2.1 Thermodynamic processes

Thermodynamics, and in particular relativistic thermodynamics is a field theory with the primary objective to determine the thermodynamic fields. These are typically the 14 fields of the number density of particles, the particle flux vector and the fields of the stress-energy-momentum tensor. However, in extended thermodynamics we have generally more fields and therefore it is better – at least for the initial arguments – to leave the number of fields and their tensorial character unspecified. Therefore we consider n fields, combined in the n-vector u(xD ). xD denotes the space-time components of an event. We have x0 = ct and xd = (x1, x2,x3)2.

For the determination of the n fields u we need field equations – generally n of them – and these are based on the equations of balance of mechanics and thermodynamics. The generic form of these balance equations reads

F A,A = π. (1 )
The comma denotes partial differentiation with respect to A x, and 0 F is the n-vector of densities, while a F is the n-vector of flux components. Thus A F represents n four-fluxes, and π is the n-vector of productions.

Obviously the balance equations (1View Equation) are not field equations for the fields u, at least not in this form. They must be supplemented by constitutive equations. These relate the four-fluxes A F and the productions π to the fields u in a materially dependent manner. We write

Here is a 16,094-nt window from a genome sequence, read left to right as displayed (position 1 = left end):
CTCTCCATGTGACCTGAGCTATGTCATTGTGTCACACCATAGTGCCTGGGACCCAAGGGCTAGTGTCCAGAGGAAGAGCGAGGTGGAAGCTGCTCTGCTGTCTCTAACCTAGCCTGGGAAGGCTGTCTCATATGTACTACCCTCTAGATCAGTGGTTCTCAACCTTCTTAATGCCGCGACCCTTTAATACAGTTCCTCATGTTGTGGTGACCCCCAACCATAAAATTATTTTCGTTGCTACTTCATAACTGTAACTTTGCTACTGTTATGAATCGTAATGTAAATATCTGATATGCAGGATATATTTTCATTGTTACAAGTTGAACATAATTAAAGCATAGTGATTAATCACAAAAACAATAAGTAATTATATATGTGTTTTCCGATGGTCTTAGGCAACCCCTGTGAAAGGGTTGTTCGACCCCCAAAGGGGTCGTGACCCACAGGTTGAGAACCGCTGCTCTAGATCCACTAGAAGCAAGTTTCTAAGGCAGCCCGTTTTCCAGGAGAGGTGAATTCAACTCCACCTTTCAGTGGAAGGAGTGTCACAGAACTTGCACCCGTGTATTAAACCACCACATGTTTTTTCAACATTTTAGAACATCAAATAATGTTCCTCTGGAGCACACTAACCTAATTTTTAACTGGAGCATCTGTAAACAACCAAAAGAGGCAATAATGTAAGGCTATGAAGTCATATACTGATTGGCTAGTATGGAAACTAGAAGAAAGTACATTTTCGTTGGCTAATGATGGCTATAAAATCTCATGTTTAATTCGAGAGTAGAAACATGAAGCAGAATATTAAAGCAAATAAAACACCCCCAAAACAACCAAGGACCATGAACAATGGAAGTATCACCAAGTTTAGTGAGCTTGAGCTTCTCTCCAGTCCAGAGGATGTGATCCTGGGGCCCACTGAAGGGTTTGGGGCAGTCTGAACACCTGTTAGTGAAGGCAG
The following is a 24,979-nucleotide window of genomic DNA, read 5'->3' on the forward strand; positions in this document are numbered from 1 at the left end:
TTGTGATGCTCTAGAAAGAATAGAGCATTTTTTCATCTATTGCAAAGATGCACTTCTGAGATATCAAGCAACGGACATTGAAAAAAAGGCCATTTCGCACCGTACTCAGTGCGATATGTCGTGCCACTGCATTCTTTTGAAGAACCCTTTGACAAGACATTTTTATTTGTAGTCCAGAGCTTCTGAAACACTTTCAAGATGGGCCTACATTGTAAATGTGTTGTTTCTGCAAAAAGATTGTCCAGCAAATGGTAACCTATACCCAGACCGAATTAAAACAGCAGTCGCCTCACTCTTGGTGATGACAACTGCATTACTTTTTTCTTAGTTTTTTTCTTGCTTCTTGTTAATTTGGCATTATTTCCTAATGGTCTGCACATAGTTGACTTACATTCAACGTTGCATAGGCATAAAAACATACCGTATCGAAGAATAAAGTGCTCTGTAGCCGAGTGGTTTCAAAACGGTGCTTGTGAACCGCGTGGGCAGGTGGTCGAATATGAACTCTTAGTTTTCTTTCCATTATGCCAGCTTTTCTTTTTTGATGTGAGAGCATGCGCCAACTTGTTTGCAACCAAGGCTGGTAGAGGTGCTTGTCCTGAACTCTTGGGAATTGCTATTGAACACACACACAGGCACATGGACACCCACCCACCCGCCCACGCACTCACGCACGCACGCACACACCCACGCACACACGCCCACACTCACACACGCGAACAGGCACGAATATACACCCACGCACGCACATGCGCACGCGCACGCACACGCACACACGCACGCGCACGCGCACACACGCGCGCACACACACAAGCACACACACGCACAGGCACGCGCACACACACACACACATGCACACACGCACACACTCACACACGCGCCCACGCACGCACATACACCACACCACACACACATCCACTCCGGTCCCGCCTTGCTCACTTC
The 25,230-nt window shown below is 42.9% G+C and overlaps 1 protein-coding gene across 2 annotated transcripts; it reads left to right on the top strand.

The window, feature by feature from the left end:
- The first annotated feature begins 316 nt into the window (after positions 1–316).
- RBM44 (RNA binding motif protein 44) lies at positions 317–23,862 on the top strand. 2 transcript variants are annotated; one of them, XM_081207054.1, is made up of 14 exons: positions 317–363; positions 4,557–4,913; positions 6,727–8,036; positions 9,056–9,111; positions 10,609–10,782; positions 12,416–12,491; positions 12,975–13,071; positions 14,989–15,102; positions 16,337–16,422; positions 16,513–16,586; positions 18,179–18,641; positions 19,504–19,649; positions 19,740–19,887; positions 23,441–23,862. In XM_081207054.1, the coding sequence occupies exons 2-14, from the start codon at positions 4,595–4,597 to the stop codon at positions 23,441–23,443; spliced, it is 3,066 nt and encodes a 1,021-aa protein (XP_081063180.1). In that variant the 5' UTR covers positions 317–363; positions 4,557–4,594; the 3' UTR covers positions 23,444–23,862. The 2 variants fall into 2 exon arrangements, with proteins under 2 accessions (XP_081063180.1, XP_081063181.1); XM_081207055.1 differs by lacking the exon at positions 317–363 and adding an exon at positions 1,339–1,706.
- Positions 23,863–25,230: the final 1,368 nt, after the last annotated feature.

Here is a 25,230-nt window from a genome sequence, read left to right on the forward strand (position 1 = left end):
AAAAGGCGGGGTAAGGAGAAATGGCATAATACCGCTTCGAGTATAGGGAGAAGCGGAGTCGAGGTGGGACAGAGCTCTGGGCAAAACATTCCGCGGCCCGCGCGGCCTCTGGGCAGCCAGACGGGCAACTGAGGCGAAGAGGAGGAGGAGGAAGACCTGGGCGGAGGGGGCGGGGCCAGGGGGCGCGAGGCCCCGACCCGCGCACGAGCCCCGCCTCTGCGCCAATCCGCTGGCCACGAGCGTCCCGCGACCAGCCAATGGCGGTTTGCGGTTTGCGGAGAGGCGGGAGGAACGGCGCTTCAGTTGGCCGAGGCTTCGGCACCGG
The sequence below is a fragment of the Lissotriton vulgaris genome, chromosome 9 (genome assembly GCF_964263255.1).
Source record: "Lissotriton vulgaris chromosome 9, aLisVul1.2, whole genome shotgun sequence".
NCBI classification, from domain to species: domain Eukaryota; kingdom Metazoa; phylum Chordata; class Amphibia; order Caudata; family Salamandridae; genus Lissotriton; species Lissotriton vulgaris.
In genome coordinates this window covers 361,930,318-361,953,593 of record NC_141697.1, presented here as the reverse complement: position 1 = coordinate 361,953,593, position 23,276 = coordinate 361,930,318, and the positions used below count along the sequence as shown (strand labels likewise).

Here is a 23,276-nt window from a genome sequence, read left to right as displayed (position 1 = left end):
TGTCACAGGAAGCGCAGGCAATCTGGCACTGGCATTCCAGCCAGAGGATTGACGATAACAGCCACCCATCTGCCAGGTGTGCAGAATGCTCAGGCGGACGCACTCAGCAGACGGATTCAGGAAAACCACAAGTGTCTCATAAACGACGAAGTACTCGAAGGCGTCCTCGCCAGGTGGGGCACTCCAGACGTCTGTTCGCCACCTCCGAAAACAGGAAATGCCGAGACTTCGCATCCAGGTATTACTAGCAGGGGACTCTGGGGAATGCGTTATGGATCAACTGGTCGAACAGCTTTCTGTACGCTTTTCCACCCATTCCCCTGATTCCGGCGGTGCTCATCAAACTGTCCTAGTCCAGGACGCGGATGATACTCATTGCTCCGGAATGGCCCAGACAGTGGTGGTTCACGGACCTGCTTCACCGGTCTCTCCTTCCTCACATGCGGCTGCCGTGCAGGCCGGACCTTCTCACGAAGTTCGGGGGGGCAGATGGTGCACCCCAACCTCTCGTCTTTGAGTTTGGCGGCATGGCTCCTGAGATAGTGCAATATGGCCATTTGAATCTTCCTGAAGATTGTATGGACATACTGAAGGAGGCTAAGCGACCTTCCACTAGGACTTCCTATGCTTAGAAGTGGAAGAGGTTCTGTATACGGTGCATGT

F A = ^F A(u) and π = ^π (u). (2 )
^ A F and ^ π denote the constitutive functions. Note that the constitutive quantities A F and π at one event depend only on the values of u at that same event. In particular there is no dependence on gradients and time derivatives of u.

If the constitutive functions F^A and ^π are explicitly known, we may eliminate F A and π between the balance equations (1View Equation) and the constitutive relations (2View Equation) and obtain a set of explicit field equations for the fields u. These are quasilinear partial differential equations of first order. Every solution of the field equations is called a thermodynamic process.


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